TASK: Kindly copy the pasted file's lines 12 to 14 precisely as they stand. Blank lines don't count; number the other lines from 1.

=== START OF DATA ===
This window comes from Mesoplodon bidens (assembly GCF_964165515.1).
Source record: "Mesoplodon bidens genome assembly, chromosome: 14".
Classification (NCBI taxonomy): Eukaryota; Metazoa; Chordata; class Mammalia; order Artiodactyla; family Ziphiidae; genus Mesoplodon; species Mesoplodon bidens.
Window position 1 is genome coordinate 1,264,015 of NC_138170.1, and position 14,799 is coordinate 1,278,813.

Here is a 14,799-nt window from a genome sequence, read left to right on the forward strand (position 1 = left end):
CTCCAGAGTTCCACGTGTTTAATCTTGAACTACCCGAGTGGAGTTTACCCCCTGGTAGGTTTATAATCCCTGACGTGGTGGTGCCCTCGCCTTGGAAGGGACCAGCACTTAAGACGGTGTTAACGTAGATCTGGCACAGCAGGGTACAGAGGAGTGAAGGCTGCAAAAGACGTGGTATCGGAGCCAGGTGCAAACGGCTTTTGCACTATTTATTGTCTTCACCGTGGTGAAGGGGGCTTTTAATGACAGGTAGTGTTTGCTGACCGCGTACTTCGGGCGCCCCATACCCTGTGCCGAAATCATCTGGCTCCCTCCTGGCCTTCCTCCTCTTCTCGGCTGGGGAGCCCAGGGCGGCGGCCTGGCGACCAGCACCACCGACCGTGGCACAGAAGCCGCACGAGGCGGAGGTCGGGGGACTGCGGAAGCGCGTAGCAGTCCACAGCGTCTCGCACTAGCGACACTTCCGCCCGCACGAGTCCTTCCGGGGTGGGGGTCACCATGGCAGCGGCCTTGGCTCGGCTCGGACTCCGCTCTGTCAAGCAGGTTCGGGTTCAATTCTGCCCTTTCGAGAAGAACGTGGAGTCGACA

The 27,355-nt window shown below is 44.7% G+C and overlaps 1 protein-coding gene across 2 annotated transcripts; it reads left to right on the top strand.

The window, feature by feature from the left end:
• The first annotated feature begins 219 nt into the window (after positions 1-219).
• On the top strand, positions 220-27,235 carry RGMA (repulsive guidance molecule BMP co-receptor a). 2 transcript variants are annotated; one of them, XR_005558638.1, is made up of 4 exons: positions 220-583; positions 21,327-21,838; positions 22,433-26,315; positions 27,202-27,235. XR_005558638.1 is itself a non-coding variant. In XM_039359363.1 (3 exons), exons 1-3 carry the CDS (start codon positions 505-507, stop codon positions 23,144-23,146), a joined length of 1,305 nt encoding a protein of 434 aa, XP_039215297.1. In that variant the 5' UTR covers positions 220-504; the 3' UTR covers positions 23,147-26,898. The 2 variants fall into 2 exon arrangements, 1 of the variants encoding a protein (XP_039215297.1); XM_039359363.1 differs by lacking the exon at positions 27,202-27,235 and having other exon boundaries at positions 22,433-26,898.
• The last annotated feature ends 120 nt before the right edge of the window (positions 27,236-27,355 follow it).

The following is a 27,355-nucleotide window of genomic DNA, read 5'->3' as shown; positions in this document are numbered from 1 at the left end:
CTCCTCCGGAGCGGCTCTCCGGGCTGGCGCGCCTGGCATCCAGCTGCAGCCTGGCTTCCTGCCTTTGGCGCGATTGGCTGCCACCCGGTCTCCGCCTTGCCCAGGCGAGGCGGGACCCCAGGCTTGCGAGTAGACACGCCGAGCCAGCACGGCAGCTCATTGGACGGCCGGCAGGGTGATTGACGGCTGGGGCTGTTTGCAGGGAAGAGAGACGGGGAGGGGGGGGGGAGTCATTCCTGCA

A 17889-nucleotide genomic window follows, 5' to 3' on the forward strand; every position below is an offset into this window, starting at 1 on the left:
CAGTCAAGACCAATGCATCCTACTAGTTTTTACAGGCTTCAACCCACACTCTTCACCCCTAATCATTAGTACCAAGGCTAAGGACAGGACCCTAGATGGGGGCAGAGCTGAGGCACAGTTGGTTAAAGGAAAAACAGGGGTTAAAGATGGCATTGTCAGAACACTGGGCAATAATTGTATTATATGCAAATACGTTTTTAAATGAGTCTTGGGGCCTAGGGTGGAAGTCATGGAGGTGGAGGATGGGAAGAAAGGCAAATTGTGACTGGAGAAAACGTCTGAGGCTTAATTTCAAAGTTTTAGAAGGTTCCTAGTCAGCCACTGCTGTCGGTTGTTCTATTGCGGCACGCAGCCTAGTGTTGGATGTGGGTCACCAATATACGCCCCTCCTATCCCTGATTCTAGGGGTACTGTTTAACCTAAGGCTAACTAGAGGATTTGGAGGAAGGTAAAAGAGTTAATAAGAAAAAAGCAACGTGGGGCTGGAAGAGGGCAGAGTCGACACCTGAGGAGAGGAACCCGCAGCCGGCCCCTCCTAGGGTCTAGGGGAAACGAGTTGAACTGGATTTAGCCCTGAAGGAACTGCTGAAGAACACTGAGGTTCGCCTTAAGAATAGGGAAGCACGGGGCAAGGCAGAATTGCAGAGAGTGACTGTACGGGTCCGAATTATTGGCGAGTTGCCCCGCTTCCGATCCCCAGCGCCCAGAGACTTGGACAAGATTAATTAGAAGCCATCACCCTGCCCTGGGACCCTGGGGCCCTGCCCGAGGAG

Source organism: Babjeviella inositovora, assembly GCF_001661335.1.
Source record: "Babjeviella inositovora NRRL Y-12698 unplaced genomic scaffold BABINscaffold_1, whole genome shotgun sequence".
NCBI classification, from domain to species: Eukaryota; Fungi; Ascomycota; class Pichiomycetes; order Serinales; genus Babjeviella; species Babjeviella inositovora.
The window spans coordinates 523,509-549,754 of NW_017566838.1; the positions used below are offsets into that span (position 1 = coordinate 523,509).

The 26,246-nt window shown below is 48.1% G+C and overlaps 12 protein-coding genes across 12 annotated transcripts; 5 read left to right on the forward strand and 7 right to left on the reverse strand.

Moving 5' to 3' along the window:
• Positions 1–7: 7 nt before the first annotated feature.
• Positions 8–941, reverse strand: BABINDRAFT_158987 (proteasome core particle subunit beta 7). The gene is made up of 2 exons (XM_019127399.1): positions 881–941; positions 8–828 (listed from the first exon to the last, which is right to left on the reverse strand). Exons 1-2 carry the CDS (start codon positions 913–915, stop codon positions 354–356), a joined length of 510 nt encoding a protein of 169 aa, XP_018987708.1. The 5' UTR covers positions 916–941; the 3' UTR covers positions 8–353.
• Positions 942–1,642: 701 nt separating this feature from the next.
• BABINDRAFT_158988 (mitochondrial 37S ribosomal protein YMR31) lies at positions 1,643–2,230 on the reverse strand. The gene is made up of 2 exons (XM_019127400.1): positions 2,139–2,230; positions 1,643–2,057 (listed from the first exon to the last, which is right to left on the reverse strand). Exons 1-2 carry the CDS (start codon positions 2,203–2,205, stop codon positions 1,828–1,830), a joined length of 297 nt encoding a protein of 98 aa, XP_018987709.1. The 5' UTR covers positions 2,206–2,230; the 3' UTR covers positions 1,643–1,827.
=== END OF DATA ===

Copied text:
The following is a 27,355-nucleotide window of genomic DNA, read 5'->3' as shown; positions in this document are numbered from 1 at the left end:
CTCCTCCGGAGCGGCTCTCCGGGCTGGCGCGCCTGGCATCCAGCTGCAGCCTGGCTTCCTGCCTTTGGCGCGATTGGCTGCCACCCGGTCTCCGCCTTGCCCAGGCGAGGCGGGACCCCAGGCTTGCGAGTAGACACGCCGAGCCAGCACGGCAGCTCATTGGACGGCCGGCAGGGTGATTGACGGCTGGGGCTGTTTGCAGGGAAGAGAGACGGGGAGGGGGGGGGGAGTCATTCCTGCA

A 17889-nucleotide genomic window follows, 5' to 3' on the forward strand; every position below is an offset into this window, starting at 1 on the left: